Coming down stairs,- by St. Bartholomew! The Jealousies, Line 301
"He always comes down backward, with one shoe"- The Jealousies, Line 304
And knock'd down three cut glasses, and his best ink-stand. The Jealousies, Line 351
Drink up your brandy, and sit down by me, The Jealousies, Line 399
I'll knock you-" "Does your Majesty mean - down ? The Jealousies, Line 408
He turned it quickly, nimbly upside down , The Jealousies, Line 420
"Five minutes before one - brought down a moth The Jealousies, Line 649
All down the steps; and, as we enter'd, lo! The Jealousies, Line 754
Of moth's down , to make soft the royal beds, The Jealousies, Line 767
Down stairs on Crafticanto's evidence; The Jealousies, Line 789
 
DOWNCAST..........2
The downcast eye, repentant of the pain Woman! when I behold thee flippant, vain, Line 4
His eye not downcast , and his folded arm, Otho the Great, Act I, SCENE II, Albert, Line 90
 
DOWNIEST..........1
To summon all the downiest clouds together Endymion: A Poetic Romance, Book I, Line 364
 
DOWNS.............1
Or from your swelling downs , where sweet air stirs Endymion: A Poetic Romance, Book I, Line 201
 
DOWNWARD..........10
Downward too flows many a tress Hadst thou liv'd in days of old, Line 19
Nymph of the downward smile, and sidelong glance, To G.A.W., Line 1
Wheel downward come they into fresher skies, Sleep and Poetry, Line 131
Still downward with capacious whirl they glide; Sleep and Poetry, Line 133
Watch her half-smiling lips, and downward look; I stood tip-toe upon a little hill, Line 102
From such high soaring by a downward glance: Endymion: A Poetic Romance, Book I, Line 584
And, downward , suddenly began to dip, Endymion: A Poetic Romance, Book II, Line 87
Queen Venus leaning downward open arm'd: Endymion: A Poetic Romance, Book II, Line 526
I caught a finger: but the downward weight Endymion: A Poetic Romance, Book III, Line 673
Sink downward to his dusky cave again. Endymion: A Poetic Romance, Book IV, Line 384
 
DOWNWARDS.........1
Backwards and downwards from his own two pair: The Jealousies, Line 310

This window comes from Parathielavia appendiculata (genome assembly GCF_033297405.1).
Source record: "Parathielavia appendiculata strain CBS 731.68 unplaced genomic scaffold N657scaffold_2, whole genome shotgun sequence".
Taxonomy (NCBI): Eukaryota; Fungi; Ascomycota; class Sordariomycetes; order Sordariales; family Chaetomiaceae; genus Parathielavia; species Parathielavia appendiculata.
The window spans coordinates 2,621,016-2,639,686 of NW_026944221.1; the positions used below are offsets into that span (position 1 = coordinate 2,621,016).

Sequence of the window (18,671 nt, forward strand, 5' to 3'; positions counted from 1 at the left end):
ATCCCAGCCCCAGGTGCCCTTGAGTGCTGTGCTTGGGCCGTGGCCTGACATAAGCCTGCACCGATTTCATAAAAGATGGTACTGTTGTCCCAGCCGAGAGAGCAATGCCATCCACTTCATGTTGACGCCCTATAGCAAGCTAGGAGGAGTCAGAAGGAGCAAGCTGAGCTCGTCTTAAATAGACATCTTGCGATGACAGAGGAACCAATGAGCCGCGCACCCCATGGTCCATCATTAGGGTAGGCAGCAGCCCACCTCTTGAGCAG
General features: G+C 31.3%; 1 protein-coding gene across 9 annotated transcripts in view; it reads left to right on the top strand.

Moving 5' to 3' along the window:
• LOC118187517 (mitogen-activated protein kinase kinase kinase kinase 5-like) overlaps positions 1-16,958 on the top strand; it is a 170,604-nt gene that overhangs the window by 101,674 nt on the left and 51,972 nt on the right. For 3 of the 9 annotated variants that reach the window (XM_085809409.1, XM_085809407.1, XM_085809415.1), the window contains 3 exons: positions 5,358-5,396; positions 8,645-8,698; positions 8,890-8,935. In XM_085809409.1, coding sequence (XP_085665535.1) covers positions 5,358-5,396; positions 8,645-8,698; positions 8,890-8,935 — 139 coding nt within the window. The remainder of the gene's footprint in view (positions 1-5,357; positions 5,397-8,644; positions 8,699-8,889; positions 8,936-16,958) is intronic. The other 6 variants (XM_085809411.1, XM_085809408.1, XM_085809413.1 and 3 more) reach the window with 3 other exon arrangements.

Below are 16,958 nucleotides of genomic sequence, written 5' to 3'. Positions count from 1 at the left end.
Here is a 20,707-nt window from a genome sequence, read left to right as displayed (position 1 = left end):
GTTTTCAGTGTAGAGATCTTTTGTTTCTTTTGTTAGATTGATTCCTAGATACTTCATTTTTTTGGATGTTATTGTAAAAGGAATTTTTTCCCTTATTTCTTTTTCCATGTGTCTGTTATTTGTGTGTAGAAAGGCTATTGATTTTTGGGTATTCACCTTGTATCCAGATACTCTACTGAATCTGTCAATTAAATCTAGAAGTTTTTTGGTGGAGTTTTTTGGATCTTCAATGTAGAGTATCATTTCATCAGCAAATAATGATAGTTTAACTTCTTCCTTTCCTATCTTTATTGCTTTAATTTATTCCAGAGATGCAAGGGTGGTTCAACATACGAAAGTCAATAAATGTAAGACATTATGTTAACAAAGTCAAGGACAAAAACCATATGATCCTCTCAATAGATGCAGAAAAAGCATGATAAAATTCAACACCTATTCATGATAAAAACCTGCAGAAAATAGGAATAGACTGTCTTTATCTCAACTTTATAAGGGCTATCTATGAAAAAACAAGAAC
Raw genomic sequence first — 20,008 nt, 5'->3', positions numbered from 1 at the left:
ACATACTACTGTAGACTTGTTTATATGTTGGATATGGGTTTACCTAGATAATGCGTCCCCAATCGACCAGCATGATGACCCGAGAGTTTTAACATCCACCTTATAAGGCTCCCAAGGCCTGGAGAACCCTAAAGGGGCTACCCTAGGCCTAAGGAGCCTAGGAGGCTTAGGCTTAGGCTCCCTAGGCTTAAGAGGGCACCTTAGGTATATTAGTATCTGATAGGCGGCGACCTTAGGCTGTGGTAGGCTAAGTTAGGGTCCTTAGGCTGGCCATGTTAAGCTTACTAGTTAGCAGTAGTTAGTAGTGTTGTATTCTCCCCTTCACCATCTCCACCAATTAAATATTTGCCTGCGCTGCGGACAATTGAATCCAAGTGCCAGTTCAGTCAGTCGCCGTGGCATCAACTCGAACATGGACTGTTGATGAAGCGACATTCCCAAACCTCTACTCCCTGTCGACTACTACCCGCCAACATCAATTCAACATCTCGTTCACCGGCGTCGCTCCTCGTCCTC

DOWNY.............3
Nor to such downy rest can he allure them; To Charles Cowden Clarke, Line 12
Fair Isabella in her downy nest? Isabella; or, The Pot of Basil, Line 138
Your mournful Psyche, nor the downy owl Ode on Melancholy, Line 7
 
DOWRY.............1
Rich dowry from the spirit of the spheres,- Ah! woe is me! poor Silver-wing, Line 18
 
DOZED.............1
In silken tents, and 'mid light fragrance dozed , The Jealousies, Line 692
 
DOZEN.............1
Because some dozen vassals cry'd - my lord! Otho the Great, Act I, SCENE III, Ludolph, Line 78
 
DOZES.............1
O'er which the mind may hover till it dozes ; I stood tip-toe upon a little hill, Line 108
 
DRAG..............1
Youngster! Page! go bid them drag her to me! Otho the Great, Act V, SCENE V, Ludolph, Line 178
 
DRAGG'D...........2
The world is all agape to see dragg'd forth Otho the Great, Act III, SCENE II, Ethelbert, Line 68
I would not see thee dragg'd to death by the hair, Otho the Great, Act IV, SCENE I, Albert, Line 145
 
DRAGON............3
The dragon -world of all its hundred eyes; As Hermes once took to his feathers light, Line 5
A she devil! A dragon ! I her imp! Otho the Great, Act II, SCENE II, Albert, Line 63
More than a fiery dragon , and did burn Otho the Great, Act V, SCENE V, Ludolph, Line 135
 
DRAGON'S..........2
Silencer of dragon's yell. Hadst thou liv'd in days of old, Line 64
Fire them and ram them in the dragon's nest; Upon my life, Sir Nevis, I am piqu'd, BEN NEVIS, Line 59
 
DRAGONS...........3
A cave of young earth dragons - well, my boy, Upon my life, Sir Nevis, I am piqu'd, BEN NEVIS, Line 55
Then will the dragons fry and fizz their best, Upon my life, Sir Nevis, I am piqu'd, BEN NEVIS, Line 60